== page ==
DNR Fishing Report

November 12, 2020

If you’re headed out fishing, please do your part to keep yourself and others safe by following COVID-19 public health and safety guidelines. Go fishing only if you’re feeling well. Practice proper social distancing (at least 6 feet away from people who don’t live in your household) and keep a face covering handy for when social distancing cannot be maintained. Frequently wash your hands with soap and warm water, or use hand sanitizer.

Warm temperatures brought out more anglers looking to get that one last fishing trip in. Those targeting the inland lakes did manage to catch a few bass, pike, walleye, perch and other panfish, including bluegills and crappie. The muskie bite is starting to pick up. Water levels on the rivers remain low and clear, which makes fishing much more difficult. 

All anglers 17 years of age and older are required to have a fishing license.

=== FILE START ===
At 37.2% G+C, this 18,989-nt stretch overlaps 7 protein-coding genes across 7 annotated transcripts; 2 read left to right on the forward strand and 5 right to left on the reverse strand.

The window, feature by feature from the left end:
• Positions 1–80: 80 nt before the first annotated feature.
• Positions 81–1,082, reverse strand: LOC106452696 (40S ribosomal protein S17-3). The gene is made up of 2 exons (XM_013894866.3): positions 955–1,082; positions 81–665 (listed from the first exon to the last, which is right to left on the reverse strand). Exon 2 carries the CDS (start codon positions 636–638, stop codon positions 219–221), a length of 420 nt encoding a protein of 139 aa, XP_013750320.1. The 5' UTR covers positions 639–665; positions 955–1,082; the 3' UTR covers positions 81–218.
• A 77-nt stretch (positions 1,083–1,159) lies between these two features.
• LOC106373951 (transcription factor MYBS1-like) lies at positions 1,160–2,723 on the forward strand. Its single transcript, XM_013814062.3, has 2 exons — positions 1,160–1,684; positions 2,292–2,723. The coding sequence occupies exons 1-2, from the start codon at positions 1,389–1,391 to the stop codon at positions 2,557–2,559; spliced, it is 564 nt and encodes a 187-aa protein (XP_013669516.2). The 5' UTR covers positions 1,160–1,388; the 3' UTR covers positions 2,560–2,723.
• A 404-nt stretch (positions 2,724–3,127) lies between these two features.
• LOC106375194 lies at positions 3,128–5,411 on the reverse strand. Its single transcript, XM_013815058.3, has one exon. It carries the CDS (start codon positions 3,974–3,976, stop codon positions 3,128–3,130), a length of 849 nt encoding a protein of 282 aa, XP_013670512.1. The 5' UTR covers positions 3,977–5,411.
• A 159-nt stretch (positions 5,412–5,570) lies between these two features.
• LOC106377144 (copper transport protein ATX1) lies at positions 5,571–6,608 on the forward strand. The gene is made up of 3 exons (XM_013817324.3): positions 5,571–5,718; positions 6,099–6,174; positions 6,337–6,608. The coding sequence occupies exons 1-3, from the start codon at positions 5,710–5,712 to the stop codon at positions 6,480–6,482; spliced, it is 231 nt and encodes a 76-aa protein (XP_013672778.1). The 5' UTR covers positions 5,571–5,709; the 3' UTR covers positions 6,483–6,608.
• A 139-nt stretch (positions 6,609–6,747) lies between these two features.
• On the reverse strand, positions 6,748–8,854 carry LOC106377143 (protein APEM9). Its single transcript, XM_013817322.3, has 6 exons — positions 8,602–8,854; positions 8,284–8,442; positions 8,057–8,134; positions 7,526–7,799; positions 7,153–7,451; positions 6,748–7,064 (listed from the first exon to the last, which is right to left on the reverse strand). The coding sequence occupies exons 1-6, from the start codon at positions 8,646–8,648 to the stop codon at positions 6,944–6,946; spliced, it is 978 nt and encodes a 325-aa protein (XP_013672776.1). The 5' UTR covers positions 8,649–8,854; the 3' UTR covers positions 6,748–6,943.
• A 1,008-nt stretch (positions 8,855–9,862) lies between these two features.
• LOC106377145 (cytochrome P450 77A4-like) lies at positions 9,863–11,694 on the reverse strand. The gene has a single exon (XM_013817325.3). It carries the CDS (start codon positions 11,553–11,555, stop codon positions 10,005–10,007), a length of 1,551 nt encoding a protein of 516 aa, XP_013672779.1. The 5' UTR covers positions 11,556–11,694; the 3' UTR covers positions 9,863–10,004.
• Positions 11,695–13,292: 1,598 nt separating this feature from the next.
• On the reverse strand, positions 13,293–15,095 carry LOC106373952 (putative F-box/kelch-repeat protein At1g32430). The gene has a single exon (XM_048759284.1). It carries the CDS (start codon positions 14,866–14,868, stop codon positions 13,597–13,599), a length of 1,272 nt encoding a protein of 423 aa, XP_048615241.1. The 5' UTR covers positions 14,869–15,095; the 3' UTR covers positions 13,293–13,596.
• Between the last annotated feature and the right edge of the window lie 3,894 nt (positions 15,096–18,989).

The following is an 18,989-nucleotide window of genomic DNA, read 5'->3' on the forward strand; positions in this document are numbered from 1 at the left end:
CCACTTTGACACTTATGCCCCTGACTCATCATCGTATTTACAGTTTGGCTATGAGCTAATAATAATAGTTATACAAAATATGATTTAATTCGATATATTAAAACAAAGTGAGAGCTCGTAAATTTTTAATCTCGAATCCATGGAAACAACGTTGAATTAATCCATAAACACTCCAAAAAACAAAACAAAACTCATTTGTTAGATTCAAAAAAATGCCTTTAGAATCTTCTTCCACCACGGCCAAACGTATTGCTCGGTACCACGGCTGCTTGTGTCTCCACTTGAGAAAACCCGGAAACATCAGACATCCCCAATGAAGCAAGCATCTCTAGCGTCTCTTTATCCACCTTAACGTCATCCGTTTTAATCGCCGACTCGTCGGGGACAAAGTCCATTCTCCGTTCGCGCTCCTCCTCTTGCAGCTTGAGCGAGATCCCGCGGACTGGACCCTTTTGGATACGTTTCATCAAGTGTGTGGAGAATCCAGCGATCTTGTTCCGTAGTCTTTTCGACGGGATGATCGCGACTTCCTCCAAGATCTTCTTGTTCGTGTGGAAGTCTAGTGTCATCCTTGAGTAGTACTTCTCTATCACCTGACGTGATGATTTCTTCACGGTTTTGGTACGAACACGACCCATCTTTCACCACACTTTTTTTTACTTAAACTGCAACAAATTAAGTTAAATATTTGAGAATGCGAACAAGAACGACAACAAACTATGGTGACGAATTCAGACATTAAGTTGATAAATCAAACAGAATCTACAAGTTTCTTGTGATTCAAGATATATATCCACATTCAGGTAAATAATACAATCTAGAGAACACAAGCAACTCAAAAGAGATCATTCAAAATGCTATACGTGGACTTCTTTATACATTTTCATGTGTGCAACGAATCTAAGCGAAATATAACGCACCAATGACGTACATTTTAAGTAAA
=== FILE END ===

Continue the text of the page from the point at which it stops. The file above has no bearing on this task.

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Little Bay de Noc: Walleye anglers were fishing from the “Black Bottom” north to the Center Reef. Catch rates were spotty, as some reported fair to good catches while others caught little or no fish. Those fishing the “Black Bottom” were jigging minnows and crawlers along the east bank, while those trolling had stick baits or a crawler harness in 8 to 20 feet. Up near the Center Reef, anglers were trolling a crawler harness or stick baits in 15 to 30 feet. 

St. Marys River: Was producing walleye, pike and smallmouth bass. Those trolling and casting in Munuscong Bay have caught muskie.    

Fishing Tip: Fall is an important time to think about gear maintenance

With the colder months quickly approaching, many anglers may be getting ready to store their gear for the season. Below are a few maintenance tips you should follow so your gear is cared for and ready to be used next season.

  1. Make sure your gear is clean and completely dry before storing it. Start by cleaning everything (rods, reels and line) in fresh water with soap or with the manufacturer’s recommended solution to remove any materials that may have become attached or embedded.
  2. Inspect your gear for any damage and make any repairs or prepare for replacements.
  3. Don’t store any of your gear in direct sunlight or in a place where heat and/or moisture might build up.
  4. Air your waders out completely, and don’t forget to hang them upside-down for the months they are out of use.
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